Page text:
Subject: I have found a CD that I think you would enjoy
|Astor Piazzolla & New Tango Quintet|
Tango: Zero Hour
Genres: World Music, Jazz, Pop, Latin Music
Originally released in 1986, this is considered to be Argentinian tango master Astor Piazzolla's single greatest album. Recorded with his legendary quartet in New York, it is recognized as a cornerstone world music album. ... more »
Listen to Samples
Originally released in 1986, this is considered to be Argentinian tango master Astor Piazzolla's single greatest album. Recorded with his legendary quartet in New York, it is recognized as a cornerstone world music album.
Genre: World Music
Media Format: Compact Disk
Release Date: 25-AUG-1998
Similarly Requested CDs
A unique visionary at his best
greg taylor | Portland, Oregon United States | 06/23/2002
(5 out of 5 stars)
"I will try to be brief in light of the quality of the other reviewers. Two quick points. This man is as unique a musical visionary as Monk, Ornette Coleman, Mingus, or Jimi Hendrix. Like them, he is best heard with his own group. Fernando Suarez Paz (violin) Pable Ziegler (piano), Horacio Malvicino, Sr. (guitar), Hector Console (bass) along with Piazolla on bandoneon comprised one of the greatest quartets in the history of music. Like Coltrane's classic quartet, or some of Muddy Water's groups, these guys present an entire genre of music at its best.
If you are new to Piazolla, some of the melodies will seem almost cliched. This is where the cliches came from. This is why the melodies became standards- because when this group plays them you can hear the joy of discovery, the intensely passionate nature of Piazolla's sound universe.
This is not necessarily music for everyone- what is? But this is a great album by one of the unique voices in the music of the twentieth century. You owe it to your heart and your soul to give it a listen."
THIS IS NOT YOUR GRANDFATHER'S TANGO...
Larry L. Looney | Austin, Texas USA | 11/20/2003
(5 out of 5 stars)
"...but your father might have liked it, if he listened with an open mind. For me - this is absolutely one of the most stunning recordings I've ever heard. Piazzolla (bandoneón) and the musicians he assembled for this quintet (Fernando Suárez Paz, violin; Pablo Ziegler, piano; Horacio Malvicino, Sr., guitar; and Héctor Console, bass) gave the performances of their collective lifetimes when they made this album, recorded in NYC in May of 1986. It is the zenith of Piazzolla's career - and that's saying a lot, considering the contributions he made to music in his lifetime.The music is nuevo tango - the traditional soul of tango, full of the emotion that it has always carried (and with which it carries its listeners and dancers), charged and reborn with all of the grit and grime that exists `at street level'. Gosh - if the tangos we're used to hearing and seeing in the old films made your grandmother blush, this would most certainly put her on the floor in a dead faint. The music is intricately composed - but at the same time, it is FELT in the depths of the soul. There is nothing whatsoever cold and emotionless about it. The musicians themselves are of the highest caliber - some are classically trained, some have their roots in jazz, but they are all under the spell of Piazzolla's vision. The quiet passages purr and stroke the senses, the more strident ones will pick the listener up and toss them around. The music will make you want to close your eyes and drift away one moment, then have you sweating the next.Piazzolla made one more recording with this group, LA CAMORRA, and one featuring some of the same players (but not all of them), THE ROUGH DANCER AND THE CYCLICAL NIGHT (based on a story by the great Argentinean literary master Jorge Luis Borges). These two are very, very good - but ZERO HOUR is his greatest."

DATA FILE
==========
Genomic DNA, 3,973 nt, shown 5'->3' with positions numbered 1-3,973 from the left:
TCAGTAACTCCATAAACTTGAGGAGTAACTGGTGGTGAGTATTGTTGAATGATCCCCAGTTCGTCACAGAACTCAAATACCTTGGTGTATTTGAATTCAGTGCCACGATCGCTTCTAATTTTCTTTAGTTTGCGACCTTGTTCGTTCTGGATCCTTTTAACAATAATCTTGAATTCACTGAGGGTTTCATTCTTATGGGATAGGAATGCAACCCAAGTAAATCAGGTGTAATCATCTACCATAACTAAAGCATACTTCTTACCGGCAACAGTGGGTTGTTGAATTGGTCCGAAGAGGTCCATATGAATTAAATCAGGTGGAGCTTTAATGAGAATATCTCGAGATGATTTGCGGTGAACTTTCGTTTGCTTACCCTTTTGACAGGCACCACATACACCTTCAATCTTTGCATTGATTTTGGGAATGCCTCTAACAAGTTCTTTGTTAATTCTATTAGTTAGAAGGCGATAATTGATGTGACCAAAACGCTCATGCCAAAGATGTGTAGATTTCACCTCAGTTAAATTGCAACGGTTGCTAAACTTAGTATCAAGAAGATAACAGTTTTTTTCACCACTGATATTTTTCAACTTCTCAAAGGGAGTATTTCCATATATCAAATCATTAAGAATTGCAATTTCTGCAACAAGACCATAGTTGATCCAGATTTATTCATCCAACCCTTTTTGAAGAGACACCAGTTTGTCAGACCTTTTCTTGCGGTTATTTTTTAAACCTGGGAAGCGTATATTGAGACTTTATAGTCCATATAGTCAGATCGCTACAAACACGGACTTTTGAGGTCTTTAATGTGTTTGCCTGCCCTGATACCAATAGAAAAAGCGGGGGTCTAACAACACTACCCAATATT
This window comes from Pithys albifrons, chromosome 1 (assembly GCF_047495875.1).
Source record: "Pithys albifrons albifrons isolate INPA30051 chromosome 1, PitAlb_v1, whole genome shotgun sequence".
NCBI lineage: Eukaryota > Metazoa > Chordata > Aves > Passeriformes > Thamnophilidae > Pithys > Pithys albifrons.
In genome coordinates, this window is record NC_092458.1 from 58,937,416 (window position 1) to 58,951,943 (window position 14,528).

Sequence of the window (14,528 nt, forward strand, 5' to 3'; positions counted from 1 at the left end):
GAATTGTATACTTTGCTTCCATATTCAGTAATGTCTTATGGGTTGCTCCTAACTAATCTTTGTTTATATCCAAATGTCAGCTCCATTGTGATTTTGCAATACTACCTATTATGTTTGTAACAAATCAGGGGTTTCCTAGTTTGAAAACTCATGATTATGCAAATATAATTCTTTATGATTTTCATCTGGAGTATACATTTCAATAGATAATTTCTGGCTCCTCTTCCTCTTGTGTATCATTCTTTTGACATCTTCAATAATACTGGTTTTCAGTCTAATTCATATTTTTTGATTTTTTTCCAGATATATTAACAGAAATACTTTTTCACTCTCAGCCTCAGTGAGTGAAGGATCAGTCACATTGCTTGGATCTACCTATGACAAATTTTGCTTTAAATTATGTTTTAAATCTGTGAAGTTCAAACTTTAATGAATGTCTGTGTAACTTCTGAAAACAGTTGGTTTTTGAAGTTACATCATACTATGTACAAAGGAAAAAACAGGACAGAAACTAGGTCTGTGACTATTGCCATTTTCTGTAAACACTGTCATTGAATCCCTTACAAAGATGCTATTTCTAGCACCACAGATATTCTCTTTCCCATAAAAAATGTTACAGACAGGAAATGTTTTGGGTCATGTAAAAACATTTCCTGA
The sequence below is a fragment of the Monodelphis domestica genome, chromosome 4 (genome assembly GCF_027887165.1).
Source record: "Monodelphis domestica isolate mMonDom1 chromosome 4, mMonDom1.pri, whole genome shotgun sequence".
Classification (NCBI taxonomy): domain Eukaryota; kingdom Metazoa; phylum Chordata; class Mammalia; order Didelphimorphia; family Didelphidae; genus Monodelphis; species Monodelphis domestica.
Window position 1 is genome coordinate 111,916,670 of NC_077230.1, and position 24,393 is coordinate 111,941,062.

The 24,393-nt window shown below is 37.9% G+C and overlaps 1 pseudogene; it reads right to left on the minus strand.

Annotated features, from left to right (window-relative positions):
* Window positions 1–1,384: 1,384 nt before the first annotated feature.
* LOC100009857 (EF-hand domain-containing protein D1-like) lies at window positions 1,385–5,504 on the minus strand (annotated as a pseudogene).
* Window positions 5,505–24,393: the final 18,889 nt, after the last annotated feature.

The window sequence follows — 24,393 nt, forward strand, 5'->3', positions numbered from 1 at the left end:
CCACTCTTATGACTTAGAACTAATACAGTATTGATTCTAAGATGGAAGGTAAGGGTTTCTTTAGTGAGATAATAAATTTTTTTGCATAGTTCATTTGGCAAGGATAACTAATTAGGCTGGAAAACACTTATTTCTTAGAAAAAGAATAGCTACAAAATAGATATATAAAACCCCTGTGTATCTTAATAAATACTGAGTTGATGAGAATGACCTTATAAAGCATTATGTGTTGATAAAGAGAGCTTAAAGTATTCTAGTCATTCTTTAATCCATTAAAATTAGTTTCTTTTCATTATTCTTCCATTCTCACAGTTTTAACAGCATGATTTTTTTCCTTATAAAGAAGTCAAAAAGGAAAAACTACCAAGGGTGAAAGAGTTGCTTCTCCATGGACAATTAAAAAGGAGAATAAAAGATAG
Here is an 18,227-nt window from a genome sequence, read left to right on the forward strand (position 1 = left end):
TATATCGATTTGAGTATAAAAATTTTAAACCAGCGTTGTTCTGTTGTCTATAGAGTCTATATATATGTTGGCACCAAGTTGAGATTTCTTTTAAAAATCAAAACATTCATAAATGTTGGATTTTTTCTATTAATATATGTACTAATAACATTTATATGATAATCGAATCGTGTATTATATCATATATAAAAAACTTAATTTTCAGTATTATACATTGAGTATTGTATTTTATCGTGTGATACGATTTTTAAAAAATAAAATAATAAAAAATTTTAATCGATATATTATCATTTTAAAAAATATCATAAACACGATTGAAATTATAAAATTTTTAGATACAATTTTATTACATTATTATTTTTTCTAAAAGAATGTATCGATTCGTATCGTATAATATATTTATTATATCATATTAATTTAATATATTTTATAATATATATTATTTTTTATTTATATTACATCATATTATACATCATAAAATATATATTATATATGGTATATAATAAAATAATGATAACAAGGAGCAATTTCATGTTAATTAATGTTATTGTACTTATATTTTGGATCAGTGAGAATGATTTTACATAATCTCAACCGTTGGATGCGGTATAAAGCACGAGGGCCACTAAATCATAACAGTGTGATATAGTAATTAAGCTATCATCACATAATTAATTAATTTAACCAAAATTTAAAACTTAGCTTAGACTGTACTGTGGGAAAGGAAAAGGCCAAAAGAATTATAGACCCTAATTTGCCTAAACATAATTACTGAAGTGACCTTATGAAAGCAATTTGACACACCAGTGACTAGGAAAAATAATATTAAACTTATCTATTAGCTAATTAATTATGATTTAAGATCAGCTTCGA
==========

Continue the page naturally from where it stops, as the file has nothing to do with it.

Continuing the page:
Probably my favorite recording of all time.
Larry L. Looney | 08/18/1999
(5 out of 5 stars)
"Aurally stunning from start to finish, this album isn't "easy listening" but is best experienced in total immersion. That said, it's surprisingly accessible, both smooth and mind-bending, a rollercoaster ride of emotions that somehow draws back from the brink at the very moment you think it's going to tip over into schmaltz. It takes a genius like Piazzolla to make music this dramatic without being maudlin. Like Mahler's 9th, it altered my views of dissonance and harmony forever. I know of no recording quite like it.A few Piazzolla fans may prefer his more straightforward works, but I believe that he himself pronounced it his best recording ever. Recordings like "La Camorra..." succeed with a somewhat more rough and impromptu sound; on this record Piazolla and band aim for perfection... and achieve it."